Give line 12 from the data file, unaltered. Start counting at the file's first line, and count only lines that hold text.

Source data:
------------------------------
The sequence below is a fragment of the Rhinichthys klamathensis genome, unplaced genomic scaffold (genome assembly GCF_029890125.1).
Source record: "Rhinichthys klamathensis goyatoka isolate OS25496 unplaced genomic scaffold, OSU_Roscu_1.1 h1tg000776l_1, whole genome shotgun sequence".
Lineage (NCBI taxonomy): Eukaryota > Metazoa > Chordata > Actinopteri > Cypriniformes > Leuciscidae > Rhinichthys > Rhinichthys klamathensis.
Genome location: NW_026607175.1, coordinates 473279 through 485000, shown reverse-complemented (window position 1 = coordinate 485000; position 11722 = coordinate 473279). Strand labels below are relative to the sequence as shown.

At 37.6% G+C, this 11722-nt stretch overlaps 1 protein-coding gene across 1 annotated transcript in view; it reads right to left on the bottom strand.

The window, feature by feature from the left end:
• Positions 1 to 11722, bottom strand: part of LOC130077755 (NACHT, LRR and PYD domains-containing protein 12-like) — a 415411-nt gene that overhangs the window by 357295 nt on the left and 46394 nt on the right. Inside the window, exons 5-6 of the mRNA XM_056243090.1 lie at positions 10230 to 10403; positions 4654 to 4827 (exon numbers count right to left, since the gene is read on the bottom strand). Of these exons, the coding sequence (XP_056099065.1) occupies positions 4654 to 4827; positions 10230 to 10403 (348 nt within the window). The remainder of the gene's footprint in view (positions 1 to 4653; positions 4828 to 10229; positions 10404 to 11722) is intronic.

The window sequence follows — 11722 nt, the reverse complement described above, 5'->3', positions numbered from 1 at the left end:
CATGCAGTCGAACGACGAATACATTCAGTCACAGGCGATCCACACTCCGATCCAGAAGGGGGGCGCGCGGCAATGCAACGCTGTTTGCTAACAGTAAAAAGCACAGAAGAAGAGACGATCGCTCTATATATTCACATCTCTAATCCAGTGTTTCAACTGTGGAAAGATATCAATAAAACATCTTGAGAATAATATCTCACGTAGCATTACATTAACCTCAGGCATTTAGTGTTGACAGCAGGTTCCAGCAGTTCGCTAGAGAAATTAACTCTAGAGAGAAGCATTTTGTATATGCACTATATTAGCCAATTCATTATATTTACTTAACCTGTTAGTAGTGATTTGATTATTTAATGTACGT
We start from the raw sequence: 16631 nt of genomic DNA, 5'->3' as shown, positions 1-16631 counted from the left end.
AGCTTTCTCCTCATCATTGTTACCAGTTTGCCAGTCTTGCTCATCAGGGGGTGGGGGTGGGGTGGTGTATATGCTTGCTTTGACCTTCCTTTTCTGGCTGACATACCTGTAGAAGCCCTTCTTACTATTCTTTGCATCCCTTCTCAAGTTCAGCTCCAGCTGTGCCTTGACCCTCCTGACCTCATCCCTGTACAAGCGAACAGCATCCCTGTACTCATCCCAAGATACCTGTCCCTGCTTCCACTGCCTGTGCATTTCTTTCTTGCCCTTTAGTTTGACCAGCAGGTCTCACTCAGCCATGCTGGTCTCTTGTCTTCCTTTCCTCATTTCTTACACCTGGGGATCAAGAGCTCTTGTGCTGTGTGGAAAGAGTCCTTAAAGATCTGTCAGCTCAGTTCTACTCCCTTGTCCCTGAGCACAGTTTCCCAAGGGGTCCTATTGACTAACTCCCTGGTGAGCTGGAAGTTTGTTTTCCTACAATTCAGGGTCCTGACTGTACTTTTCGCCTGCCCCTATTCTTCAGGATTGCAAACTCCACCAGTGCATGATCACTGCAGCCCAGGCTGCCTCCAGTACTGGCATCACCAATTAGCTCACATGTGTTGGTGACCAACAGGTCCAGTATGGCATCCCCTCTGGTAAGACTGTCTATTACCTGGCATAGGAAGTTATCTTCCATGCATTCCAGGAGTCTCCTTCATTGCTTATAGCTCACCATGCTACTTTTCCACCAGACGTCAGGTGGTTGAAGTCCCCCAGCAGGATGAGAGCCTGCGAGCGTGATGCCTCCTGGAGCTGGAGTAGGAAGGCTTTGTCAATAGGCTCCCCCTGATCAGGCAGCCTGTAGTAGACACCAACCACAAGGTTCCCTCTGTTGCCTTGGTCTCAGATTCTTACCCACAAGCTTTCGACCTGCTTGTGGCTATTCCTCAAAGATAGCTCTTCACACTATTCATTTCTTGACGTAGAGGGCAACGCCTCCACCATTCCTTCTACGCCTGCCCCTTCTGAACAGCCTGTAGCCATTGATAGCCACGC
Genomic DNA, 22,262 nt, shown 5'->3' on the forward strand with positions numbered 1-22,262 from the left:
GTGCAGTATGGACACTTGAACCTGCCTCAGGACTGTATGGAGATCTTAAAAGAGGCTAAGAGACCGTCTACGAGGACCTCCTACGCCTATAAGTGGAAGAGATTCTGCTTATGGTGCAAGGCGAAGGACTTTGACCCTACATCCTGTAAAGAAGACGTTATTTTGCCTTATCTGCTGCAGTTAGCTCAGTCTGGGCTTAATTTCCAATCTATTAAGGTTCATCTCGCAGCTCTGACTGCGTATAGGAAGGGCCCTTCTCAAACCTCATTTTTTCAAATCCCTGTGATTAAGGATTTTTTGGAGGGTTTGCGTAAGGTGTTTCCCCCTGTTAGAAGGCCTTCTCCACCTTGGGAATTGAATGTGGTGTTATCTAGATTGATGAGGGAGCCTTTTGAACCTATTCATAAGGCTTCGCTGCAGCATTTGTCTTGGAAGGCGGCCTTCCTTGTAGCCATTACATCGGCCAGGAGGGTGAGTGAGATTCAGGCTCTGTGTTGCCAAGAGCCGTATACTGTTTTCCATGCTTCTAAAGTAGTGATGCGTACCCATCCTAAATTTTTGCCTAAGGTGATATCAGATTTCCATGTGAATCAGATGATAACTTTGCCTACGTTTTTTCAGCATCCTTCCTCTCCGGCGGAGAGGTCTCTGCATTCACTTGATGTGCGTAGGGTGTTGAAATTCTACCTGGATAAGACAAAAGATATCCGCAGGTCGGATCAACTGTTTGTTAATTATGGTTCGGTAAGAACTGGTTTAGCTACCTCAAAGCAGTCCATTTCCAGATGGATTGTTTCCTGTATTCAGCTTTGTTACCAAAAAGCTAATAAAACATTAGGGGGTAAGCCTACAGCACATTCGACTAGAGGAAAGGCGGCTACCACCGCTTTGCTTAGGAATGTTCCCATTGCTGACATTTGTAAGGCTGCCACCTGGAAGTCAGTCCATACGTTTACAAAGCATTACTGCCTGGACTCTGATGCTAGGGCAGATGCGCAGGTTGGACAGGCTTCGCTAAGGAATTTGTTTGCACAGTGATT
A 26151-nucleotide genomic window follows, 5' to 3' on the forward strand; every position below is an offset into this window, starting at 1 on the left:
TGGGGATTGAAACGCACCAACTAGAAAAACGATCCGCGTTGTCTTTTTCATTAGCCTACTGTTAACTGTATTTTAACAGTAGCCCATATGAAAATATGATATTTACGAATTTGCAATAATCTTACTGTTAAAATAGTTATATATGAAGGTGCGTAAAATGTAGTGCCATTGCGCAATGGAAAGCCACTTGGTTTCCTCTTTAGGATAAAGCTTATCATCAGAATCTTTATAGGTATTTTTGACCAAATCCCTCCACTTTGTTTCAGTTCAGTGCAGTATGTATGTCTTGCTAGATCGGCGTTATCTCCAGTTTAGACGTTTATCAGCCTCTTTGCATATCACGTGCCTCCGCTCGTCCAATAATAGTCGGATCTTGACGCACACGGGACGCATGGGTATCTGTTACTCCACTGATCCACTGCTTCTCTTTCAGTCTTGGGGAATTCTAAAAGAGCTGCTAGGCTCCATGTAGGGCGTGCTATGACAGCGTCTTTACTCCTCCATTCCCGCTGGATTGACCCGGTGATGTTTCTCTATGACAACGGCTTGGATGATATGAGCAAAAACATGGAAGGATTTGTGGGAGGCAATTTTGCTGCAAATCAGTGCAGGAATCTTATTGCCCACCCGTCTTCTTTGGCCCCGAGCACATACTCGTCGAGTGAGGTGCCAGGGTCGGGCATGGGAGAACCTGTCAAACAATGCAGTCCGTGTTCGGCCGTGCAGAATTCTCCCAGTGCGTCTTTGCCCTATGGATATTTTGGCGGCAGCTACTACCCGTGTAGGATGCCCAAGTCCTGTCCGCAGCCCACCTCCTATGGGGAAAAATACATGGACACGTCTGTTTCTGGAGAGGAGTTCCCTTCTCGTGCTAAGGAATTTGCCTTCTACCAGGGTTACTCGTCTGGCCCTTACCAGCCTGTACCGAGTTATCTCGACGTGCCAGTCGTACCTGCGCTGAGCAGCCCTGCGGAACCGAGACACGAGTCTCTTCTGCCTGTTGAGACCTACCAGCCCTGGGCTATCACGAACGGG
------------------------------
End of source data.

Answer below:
Genomic DNA, 22,262 nt, shown 5'->3' on the forward strand with positions numbered 1-22,262 from the left: